Site plan approved for Ross development

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Work will begin this spring on the first two phases of a 300 unit housing development on the site of the former Highland Country Club.

Ross commissioners unanimously approved a site plan Monday for the first two phases of the development, which will consist of 134 single-family homes and 167 townhouses.

The first phase will be 12 townhouses on Highland Avenue near Gass Road. The second phase will be an 18-lot subdivision for single family homes near the intersection of Gass and Peony roads, said Jonathan Kamin, an attorney representing Limerick Land Partners.

Two of the three entrances to the plan will be built in those phases. One entrance, across from the intersection of Highland Avenue and Peony Road, was questioned by Commissioner David Mikec who wanted to know why the entrance drive does not line up with Peony.

Caleb Tebon, a traffic engineer for the project, said the entrance road is wider because of a turnoff with mailboxes for the complex. Situating all mailboxes in one place is required by the post office for large new developments, he said, adding that the right lane of the entrance road lines up with Peony.

Limerick has not yet received a highway occupancy permit from the state Department of Transportation. Site plan approval is required before the permit can be issued.

Commissioners had rejected the plan in April 2013 after more than 80 residents complained about traffic the development would produce. Limerick appealed to Allegheny County Common Pleas Court and a judge granted temporary approval Dec. 31.

Mr. Kamin told commissioners that the site plan complied with all the conditions in Judge Joseph James’ order, and also complies with the township's new construction standards. The planning commission has unanimously approved the site plan. 

Highland Country Club closed in October 2011.

In other action, commissioners hired McLean Architecturals to design a new public works building.

They also voted to purchase an Aries Pathfinder camera truck for $163,963 through a state program. The camera truck will be used to film sewers, a service now provided by an outside contractor.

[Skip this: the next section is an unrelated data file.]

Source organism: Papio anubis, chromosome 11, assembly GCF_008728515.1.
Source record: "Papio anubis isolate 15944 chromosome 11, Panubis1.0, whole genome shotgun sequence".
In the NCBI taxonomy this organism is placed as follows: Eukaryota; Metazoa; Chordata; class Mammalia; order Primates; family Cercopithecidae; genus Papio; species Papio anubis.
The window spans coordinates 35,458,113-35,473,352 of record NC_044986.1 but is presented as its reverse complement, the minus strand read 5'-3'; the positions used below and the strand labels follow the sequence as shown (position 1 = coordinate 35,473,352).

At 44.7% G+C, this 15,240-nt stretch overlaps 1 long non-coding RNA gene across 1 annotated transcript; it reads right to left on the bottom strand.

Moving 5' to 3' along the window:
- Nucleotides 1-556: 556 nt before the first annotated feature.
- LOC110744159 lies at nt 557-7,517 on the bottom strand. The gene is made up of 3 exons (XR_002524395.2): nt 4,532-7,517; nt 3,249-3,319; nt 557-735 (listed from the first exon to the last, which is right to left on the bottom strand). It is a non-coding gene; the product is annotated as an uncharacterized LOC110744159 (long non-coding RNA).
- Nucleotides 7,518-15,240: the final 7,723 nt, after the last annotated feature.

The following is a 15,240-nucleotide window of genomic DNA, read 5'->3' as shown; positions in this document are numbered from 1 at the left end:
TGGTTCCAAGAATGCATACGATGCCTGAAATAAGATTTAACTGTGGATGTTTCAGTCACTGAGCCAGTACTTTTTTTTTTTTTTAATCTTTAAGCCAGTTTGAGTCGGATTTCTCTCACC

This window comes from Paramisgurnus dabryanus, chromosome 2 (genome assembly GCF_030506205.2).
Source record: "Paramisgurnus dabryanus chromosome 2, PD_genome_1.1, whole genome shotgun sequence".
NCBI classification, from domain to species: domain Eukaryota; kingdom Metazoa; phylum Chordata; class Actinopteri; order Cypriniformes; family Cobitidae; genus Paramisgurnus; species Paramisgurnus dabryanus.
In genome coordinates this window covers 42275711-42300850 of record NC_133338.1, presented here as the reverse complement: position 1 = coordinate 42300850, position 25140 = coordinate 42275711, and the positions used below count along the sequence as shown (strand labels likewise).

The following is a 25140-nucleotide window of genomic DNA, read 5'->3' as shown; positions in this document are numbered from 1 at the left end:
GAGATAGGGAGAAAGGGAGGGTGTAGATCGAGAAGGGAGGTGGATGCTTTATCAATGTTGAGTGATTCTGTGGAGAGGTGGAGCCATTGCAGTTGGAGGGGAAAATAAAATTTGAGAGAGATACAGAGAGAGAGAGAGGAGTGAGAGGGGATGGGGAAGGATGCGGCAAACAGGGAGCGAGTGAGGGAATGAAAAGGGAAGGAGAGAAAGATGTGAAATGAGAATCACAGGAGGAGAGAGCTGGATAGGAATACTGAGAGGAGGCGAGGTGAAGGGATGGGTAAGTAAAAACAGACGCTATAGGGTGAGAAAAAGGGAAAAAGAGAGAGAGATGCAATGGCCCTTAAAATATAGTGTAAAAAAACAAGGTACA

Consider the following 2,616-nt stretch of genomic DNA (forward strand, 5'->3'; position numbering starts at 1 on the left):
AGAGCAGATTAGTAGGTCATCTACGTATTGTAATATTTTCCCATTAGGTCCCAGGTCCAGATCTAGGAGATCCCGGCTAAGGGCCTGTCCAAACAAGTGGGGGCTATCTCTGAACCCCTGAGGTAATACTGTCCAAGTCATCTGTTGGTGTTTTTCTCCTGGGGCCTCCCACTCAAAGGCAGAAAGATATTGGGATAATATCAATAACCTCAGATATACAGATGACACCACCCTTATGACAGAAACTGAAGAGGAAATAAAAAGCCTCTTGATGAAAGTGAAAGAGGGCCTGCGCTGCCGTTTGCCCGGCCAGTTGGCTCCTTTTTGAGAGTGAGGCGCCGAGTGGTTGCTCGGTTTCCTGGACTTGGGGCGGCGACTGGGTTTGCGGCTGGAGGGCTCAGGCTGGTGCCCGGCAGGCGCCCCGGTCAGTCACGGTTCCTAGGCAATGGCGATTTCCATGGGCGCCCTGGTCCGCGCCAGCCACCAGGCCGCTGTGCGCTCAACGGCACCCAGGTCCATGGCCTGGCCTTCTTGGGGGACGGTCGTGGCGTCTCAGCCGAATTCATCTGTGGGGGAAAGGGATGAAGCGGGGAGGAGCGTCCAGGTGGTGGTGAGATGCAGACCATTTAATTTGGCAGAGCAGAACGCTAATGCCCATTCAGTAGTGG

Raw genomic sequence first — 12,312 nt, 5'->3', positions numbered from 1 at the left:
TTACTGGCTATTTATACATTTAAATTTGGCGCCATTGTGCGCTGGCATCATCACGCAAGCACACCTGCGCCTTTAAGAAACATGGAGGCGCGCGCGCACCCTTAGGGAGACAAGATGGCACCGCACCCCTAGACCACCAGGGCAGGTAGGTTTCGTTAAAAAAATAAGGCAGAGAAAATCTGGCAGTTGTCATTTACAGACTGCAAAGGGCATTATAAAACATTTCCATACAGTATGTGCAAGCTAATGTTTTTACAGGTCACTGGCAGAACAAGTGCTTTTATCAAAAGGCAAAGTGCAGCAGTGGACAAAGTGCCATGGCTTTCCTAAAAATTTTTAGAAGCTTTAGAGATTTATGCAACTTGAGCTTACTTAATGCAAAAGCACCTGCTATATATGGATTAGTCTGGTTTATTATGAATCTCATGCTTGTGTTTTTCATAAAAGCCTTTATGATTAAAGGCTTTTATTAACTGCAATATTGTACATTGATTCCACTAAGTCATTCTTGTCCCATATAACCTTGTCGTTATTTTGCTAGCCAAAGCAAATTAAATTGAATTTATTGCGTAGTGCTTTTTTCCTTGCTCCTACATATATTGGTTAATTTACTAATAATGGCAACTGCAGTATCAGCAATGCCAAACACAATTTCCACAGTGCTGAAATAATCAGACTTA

Mike Funk, public works director, said the department will spend the first year getting used to the truck by filming storm sewers, so they will continue to use Insight Pipe Contracting to film sanitary sewers, which is required by a consent order with the Environmental Protection Agency.

Commissioners also asked Solicitor Bonnie Brimmeier to draft an ordinance giving commissioners the authority to appoint a solicitor for the Civil Service Commission. Commissioner Dan DeMarco said they do not approve of the commission’s solicitor, Michael Sherman, citing erroneous scores on the police hiring test last year that were discovered by former Commissioner Peter Ferraro.

It is the role of the solicitor for the civil service commission to make sure those scores are accurate, Mr. DeMarco said. “Those scores, those erroneous scores, were not only the commission’s fault, but also the fault of the solicitor,” he said.

Also, he said, First Class Township Code gives commissioners the right to approve of any additional counsel hired by a township board or commission. Ross commissioners had, in the past, allowed boards to hire their own counsel.

Commissioners also approved a site plan for David Bohn, who wants to build a one-story storage building on land adjacent to his auto body shop on Babcock Boulevard.

They also hired Christopher Brian McDonald as a program specialist for the recreation department at an annual salary of $36,000, plus benefits. This is a new position.


Sandy Trozzo, freelance writer: suburbanliving@post-gazette.com.

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